SAFE Dog Bite Prevention Program for Kids
SAFE Dog Bite Prevention Program for Kids

Teach your kids how to be SAFE around dogs

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Mom Dog & Kids Dog Safety Talk

Make Dog Bite Prevention Fun

Talk about dog safety in your home

Dog bites are scary, but dog bite prevention doesn’t have to be. It’s important to have a conversation with your children about how to stay safe around strange dogs. Our SAFE program gives you fun materials that you can use to teach your children how to be smart and prevent dog bites.

Kids want to pet and rush up to every dog they see, but that’s a very unsafe practice. Not every dog is as tolerant or accepting of children as your family dog or dogs that your children have previously met. Kids need to be taught to stay away from dogs they don’t know and to stay away from dogs without an adult around.

Running, screaming and moving quickly are actions that can overstimulate or trigger arousal in some dogs. Teaching children calm body language around strange dogs can help diffuse potentially dangerous situations. Regardless of the breed, any dog can bite, depending on a variety of factors including their previous social experiences or lack thereof, level of self control, and the how their owner has trained or handled them.

What to Do to Keep Children Safe Around Dogs

Playing the SAFE game is a great place to start

Teach your children dog safety and dog bite prevention with the SAFE game. It’s easy, fun, and promotes safe behavior around dogs. The SAFE game can be used not only with unfamiliar dogs, it can also help in a range of different situations where your child is interaction with an overexcited dog.

The body cues practiced during the SAFE game not only keep your child calm, they can be calming signals for the dog as well. SAFE can reduce everyone’s excitement level.

Strike the SAFE pose
SAFE Dog Bite Prevention Game for Kids

What Can You Do To Help Your Children Avoid Getting Bitten By a Strange Dog?

  • Supervise Children

    We’re all busy and have a million things dragging us in different directions. But unfortunately, the reality is that most dog bites occur when an adult is not around. Supervise children around dogs and places where loose dogs could be, like a park or neighborhood street.

  • Don’t Approach a Strange Dog

    Teach children not to approach a dog they don’t know, without an adult around, EVER. You just can’t guarantee how a strange dog is going to respond to your child. Better to be safe and stay away.

  • Remind Children of The "Rules"

    Create a list of rules in your family about how to behave around dogs. Remind children the “rules about strange dogs” often. If your children are going on a playdate to a friend’s house, remind them of your “dog rules” every time you drop them off, even if your friends don’t have a dog. It’s better to get the occasional eye roll or “Oh Mom!” than to deal with the aftermath of a dog bite.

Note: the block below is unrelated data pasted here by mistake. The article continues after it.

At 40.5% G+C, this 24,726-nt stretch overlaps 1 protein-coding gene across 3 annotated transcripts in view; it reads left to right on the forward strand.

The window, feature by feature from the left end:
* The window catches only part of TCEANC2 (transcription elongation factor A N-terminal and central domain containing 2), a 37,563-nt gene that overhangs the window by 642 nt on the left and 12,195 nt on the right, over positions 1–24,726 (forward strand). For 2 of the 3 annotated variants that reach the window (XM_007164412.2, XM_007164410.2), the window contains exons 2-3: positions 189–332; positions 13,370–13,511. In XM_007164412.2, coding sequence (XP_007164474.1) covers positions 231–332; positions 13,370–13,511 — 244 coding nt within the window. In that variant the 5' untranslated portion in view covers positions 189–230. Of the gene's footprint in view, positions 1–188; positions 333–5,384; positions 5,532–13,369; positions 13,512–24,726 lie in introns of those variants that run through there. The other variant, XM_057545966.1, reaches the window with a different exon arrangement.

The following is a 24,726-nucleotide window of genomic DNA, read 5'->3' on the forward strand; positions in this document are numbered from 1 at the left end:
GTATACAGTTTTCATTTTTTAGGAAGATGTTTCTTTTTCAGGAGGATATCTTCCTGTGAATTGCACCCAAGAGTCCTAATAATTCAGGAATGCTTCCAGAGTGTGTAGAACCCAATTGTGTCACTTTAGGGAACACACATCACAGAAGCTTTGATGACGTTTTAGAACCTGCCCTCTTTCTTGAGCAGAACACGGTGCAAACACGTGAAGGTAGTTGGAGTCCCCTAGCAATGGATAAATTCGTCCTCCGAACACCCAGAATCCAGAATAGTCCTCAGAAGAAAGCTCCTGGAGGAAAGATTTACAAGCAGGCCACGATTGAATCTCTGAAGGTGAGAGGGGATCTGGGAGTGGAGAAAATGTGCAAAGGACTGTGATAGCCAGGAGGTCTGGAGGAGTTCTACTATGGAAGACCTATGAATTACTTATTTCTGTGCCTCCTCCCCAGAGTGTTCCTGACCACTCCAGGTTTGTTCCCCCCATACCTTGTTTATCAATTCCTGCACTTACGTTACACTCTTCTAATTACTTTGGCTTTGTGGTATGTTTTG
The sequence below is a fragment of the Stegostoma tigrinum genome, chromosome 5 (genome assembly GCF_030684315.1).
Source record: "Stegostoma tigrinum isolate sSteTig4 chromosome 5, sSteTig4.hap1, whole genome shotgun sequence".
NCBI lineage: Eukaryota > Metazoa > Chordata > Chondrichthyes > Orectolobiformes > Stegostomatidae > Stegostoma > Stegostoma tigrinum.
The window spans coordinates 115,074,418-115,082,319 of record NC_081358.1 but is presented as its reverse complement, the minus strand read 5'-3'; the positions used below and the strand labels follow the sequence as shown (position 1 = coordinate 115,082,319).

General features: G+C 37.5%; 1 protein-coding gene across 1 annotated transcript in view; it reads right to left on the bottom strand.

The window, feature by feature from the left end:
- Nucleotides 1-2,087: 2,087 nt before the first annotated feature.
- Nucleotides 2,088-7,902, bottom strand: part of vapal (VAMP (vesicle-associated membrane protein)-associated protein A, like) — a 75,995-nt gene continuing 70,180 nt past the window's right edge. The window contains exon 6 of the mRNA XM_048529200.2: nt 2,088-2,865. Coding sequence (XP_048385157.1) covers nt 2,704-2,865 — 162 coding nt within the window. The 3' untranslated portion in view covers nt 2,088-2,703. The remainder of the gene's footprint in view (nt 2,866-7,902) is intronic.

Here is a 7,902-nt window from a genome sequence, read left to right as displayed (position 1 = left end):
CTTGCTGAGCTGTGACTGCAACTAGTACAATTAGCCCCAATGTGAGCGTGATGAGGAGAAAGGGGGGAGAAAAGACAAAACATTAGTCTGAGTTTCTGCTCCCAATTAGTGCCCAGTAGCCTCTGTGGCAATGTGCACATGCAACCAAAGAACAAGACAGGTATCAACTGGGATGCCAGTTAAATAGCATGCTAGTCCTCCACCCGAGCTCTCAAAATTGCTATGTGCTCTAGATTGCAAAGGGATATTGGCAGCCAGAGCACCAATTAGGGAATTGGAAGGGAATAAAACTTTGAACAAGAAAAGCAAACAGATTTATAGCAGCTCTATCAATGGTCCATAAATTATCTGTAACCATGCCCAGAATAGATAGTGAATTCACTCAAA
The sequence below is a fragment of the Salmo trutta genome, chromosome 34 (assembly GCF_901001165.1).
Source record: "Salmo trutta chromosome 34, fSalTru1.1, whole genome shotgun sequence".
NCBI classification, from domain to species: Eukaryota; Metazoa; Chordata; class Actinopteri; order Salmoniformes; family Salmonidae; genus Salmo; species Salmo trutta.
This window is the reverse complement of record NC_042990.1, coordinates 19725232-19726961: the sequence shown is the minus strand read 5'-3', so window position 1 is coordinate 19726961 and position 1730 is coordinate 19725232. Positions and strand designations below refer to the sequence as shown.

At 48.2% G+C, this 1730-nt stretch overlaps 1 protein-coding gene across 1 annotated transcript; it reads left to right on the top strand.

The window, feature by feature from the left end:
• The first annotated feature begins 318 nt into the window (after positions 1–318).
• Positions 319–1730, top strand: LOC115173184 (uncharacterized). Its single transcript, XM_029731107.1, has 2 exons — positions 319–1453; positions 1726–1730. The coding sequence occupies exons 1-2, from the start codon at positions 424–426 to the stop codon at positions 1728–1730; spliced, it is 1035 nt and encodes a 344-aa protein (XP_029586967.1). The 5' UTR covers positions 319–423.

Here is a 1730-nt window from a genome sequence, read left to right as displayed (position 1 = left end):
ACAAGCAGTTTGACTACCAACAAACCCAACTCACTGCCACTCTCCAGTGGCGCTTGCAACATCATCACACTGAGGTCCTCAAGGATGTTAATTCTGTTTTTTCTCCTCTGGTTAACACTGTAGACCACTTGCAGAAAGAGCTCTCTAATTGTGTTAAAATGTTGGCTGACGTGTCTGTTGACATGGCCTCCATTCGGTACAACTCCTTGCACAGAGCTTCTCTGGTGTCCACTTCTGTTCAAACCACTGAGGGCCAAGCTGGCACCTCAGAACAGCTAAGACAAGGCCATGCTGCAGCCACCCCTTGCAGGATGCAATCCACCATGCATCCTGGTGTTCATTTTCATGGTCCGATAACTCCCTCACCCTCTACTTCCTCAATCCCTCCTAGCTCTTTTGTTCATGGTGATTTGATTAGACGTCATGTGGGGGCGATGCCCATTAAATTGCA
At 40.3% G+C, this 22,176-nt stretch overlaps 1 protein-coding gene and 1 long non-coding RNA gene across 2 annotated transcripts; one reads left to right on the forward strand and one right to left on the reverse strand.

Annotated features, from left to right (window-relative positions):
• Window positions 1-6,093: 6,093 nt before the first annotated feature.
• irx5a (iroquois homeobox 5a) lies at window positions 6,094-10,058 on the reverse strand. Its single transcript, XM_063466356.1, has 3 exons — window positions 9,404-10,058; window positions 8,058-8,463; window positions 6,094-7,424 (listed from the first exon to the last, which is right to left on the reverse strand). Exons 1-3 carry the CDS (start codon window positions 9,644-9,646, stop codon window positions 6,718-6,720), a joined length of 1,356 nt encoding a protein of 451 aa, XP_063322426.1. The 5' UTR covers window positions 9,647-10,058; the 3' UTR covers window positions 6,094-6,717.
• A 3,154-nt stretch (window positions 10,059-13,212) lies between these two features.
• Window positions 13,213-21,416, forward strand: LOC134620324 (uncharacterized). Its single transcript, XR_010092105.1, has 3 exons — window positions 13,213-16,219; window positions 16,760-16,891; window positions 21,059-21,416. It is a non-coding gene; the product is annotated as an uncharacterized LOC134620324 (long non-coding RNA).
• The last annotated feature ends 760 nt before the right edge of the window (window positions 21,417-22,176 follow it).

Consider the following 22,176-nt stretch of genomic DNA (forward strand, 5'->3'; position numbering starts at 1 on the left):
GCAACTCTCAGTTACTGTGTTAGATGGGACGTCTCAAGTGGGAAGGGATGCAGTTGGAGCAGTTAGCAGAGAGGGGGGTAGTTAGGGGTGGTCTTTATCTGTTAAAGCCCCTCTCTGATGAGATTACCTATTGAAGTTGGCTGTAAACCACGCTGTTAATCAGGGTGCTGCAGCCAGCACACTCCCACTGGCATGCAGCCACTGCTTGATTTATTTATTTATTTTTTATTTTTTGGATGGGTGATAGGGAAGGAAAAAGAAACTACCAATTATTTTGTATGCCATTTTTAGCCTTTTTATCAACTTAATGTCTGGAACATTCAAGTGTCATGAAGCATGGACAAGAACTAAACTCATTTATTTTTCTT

• Don’t Ignore Body Language

    Dogs do communicate with their bodies and most dogs will demonstrate certain body language postures or cues, prior to biting.  For example, a wagging tail does not mean a friendly dog. Tail movement is much more about a dog’s arousal level than their friendliness. If adults and children ignore or misunderstand body language, dogs will sometimes escalate to a bite.

Dog Body Language Signals Chart
Dog Body Language Reference Charg

Body Language of Dogs

What are dogs trying to tell you?

Dog communicate with us every day. If you know the signals, you can have a much better idea of what a dog is trying to tell you.

Dogs have stress and anxiety just like people. They can’t come right out and tell us they are uncomfortable, but they do communicate how they feel and their intention through their body language. These signals can range from posture, to eye contact, to tail height and movement and can be warnings to us that a bite is possible. If you see a dog giving certain signals when they are interacting with your child, it is your responsibility to step in and redirect your child or the dog.

As adults, we need to teach our children to respect every dog’s space and every dog’s body. Each dog is different and may not communicate their discomfort, especially if they have been ignored or punished in the past. One dog may tolerate being crawled on or ridden like a horse, but that doesn’t make it appropriate, safe, or fair to that dog or any animal. A dog is not a toy. Don’t allow your child to treat any dog like one of their toys.

In any interaction with a dog, teach children that gentle touches and soft petting on the dog’s chest, back, and sides are enjoyable to most dogs. Let the dog decide when they’ve had enough. When the dog gets up and walks away, it’s important that children understand the dog has had enough for now and they need to spend some time alone. Have a space, like a dog crate, that your dog can retreat to when they need a break that is a child free zone.

Learn More About SAFE Dog Bite Prevention for Kids
Be Safe Around Dogs You Know

Take a Stand Against Dog Bites

Dog safety education for adults and children is key

Any dog can bite, regardless age, breed, how long you’ve had your furry friend or how well you think you know him. Unfortunately, many dog bites result in a dog being surrendered to an animal shelter. According to the ASPCA, approximately 1.2 million dogs are euthanized each year.

Help stop the growing number of dog bites and the number of dogs being surrendered at shelters. Educate yourself and your children about dog safety and the proper behavior to have around dogs, how to greet a dog, and how to respect dogs. A little understanding goes a long way to building a better relationship between dogs and all your family members.

Download the SAFE Dog Bite Prevention Kit for Kids

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